The White House scrambled over the weekend to alleviate privacy violation fears raised by its proposal to build a monitoring system as an “early warning center” to track Internet use in the U.S. The proposal is part of the final version of “The National Strategy to Secure Cyberspace,” expected to be released in early 2003.
According to reports last week, the Bush Administration would require Internet service providers (ISPs) to build the system and to track their users. Few details were released by the White House. The proposal immediately raised concerns from privacy advocates who said the idea may cross a line regarding current corporate and personal privacy laws.
The sticking point is not government protection against viruses and hacker attacks on the nation’s information infrastructure, but rather the method, techniques and communications process between the government, private companies and individual users. Currently, there are strict laws concerning telephone wire taps, and it is unclear if those same protections will be extended for new government Internet monitoring techniques.
In response to the privacy violation concerns, a Department of Homeland Security official said the administration does not plan to monitor what individuals do on the Internet, and Richard Clarke, the Bush administration’s cybersecurity advisor, stressed that, “this early warning system would, if companies chose to create it, involve only highly aggregated information on the overall health of the Internet.”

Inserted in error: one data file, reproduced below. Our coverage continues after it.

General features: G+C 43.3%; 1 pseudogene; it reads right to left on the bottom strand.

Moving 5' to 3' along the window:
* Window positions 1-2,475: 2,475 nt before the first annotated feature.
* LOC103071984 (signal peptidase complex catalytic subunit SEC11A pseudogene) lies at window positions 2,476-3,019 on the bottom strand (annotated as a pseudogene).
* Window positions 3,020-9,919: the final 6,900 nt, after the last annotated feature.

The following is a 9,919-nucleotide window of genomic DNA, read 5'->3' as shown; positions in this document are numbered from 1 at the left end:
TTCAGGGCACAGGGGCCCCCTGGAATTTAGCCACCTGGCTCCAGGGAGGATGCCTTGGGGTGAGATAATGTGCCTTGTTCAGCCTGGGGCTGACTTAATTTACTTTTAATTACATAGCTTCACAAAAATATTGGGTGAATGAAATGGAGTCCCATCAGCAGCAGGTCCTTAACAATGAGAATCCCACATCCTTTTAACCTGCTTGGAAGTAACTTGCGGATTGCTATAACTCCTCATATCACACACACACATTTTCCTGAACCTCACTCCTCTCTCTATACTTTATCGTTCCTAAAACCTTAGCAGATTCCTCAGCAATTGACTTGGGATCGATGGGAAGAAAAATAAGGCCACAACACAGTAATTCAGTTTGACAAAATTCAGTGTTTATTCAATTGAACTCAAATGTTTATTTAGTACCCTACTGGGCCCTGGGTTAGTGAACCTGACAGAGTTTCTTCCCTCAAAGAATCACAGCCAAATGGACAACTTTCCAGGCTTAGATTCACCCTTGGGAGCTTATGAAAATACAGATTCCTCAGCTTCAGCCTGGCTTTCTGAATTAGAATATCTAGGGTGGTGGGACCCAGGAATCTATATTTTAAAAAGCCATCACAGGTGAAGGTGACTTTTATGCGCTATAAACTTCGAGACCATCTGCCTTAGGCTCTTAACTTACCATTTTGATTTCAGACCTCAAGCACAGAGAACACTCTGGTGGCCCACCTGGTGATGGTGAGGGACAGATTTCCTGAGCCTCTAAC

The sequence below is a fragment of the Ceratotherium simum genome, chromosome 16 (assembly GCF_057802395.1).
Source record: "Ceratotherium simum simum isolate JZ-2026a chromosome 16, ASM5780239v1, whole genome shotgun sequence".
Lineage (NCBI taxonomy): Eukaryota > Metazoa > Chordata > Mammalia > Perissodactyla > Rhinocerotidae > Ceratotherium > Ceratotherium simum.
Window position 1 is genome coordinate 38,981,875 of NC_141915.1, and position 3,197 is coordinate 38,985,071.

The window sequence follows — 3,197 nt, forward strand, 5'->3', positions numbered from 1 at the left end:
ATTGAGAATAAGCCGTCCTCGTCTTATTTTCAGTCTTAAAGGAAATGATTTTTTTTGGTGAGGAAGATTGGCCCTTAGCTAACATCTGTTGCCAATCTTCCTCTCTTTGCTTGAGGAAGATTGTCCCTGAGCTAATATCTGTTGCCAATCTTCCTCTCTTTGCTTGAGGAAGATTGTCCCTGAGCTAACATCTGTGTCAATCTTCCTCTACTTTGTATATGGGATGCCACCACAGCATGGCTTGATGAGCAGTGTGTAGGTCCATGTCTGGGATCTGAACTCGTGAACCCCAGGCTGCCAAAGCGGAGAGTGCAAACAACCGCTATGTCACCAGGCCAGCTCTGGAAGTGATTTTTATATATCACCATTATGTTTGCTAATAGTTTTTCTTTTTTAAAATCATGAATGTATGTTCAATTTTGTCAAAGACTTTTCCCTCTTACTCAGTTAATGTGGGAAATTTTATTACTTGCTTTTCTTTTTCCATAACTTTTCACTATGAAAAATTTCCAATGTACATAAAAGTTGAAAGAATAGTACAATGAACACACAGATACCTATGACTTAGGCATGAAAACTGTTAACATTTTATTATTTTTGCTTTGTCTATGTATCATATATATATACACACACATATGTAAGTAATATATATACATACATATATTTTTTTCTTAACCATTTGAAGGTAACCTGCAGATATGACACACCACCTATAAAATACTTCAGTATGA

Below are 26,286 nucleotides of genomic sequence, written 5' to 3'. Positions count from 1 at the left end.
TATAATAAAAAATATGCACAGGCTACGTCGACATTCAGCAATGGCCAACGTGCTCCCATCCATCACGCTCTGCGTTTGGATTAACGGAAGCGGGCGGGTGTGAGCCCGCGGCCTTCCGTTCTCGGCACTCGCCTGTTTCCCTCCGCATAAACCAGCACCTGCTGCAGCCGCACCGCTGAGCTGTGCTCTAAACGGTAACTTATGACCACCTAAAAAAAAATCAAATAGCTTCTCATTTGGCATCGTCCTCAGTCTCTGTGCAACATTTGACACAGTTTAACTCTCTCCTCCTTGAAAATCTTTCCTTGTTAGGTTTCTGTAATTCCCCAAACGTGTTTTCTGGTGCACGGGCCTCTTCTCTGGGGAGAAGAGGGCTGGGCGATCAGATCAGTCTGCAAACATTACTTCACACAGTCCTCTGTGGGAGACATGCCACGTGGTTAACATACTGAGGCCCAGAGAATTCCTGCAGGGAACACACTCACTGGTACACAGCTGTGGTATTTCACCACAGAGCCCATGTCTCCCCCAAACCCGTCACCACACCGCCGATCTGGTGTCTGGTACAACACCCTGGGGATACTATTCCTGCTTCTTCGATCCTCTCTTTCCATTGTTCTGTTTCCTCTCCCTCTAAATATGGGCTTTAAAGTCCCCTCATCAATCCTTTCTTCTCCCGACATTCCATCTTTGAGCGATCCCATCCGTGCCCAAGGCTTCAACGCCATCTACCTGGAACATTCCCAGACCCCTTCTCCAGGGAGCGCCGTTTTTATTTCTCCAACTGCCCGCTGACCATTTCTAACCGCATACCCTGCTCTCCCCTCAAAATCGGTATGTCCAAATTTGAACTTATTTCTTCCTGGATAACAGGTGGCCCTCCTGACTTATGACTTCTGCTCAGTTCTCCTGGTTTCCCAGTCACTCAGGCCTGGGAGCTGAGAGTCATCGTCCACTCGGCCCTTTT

Andrew Schulman, an independent software litigation consultant based in Santa Rosa, Calif., said last week, “It sounds like they are planning a grand version of some sort of pattern matching software that will examine streams of e-mail, instant messages and Web site addresses.” Schulman said the software could be a help in tracking terrorist threats, but would alter current corporate and surveillance rules.
There are still unanswered questions about what “real-time” monitoring technology will be used, and what opportunities it may provide for information security software vendors.
“The concern is obviously we have Fourth amendment protections in terms of search and seizure, and there can only be reasonable, articulated and particularized searches. The danger of a system like this is that it is not based on suspicion of specific information, it’s a sweep without suspicion,” Schulman added.
While the White House proposal alludes to ISPs shouldering some of the responsibility to implement the new system, there are no details regarding whether ISPs will have to pay, or will be subsidized by government grants. It is also possible that ISPs will need to revise their existing contracts with users, if more intrusive surveillance practices are put in place.